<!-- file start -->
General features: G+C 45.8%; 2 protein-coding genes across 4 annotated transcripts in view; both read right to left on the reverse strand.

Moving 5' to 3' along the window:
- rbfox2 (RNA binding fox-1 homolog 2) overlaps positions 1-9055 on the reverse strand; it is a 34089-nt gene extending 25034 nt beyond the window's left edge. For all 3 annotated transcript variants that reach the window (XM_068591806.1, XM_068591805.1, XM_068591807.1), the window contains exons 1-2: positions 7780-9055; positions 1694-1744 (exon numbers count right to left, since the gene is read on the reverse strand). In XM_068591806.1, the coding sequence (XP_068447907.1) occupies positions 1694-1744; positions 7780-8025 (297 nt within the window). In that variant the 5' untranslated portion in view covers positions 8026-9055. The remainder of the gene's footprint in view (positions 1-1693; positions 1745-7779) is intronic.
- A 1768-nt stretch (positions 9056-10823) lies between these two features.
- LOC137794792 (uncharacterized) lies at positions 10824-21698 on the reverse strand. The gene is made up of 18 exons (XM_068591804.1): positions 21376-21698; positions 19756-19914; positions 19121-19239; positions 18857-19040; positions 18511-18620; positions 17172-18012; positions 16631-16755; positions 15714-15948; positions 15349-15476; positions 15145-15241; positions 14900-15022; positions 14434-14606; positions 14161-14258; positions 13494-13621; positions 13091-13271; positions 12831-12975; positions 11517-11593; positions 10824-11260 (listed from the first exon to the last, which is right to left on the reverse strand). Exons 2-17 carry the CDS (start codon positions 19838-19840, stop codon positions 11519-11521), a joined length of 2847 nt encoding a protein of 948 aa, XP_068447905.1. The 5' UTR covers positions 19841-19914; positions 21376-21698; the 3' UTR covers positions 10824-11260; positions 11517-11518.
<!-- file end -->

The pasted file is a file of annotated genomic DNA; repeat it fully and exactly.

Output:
General features: G+C 45.8%; 2 protein-coding genes across 4 annotated transcripts in view; both read right to left on the reverse strand.

Moving 5' to 3' along the window:
- rbfox2 (RNA binding fox-1 homolog 2) overlaps positions 1-9055 on the reverse strand; it is a 34089-nt gene extending 25034 nt beyond the window's left edge. For all 3 annotated transcript variants that reach the window (XM_068591806.1, XM_068591805.1, XM_068591807.1), the window contains exons 1-2: positions 7780-9055; positions 1694-1744 (exon numbers count right to left, since the gene is read on the reverse strand). In XM_068591806.1, the coding sequence (XP_068447907.1) occupies positions 1694-1744; positions 7780-8025 (297 nt within the window). In that variant the 5' untranslated portion in view covers positions 8026-9055. The remainder of the gene's footprint in view (positions 1-1693; positions 1745-7779) is intronic.
- A 1768-nt stretch (positions 9056-10823) lies between these two features.
- LOC137794792 (uncharacterized) lies at positions 10824-21698 on the reverse strand. The gene is made up of 18 exons (XM_068591804.1): positions 21376-21698; positions 19756-19914; positions 19121-19239; positions 18857-19040; positions 18511-18620; positions 17172-18012; positions 16631-16755; positions 15714-15948; positions 15349-15476; positions 15145-15241; positions 14900-15022; positions 14434-14606; positions 14161-14258; positions 13494-13621; positions 13091-13271; positions 12831-12975; positions 11517-11593; positions 10824-11260 (listed from the first exon to the last, which is right to left on the reverse strand). Exons 2-17 carry the CDS (start codon positions 19838-19840, stop codon positions 11519-11521), a joined length of 2847 nt encoding a protein of 948 aa, XP_068447905.1. The 5' UTR covers positions 19841-19914; positions 21376-21698; the 3' UTR covers positions 10824-11260; positions 11517-11518.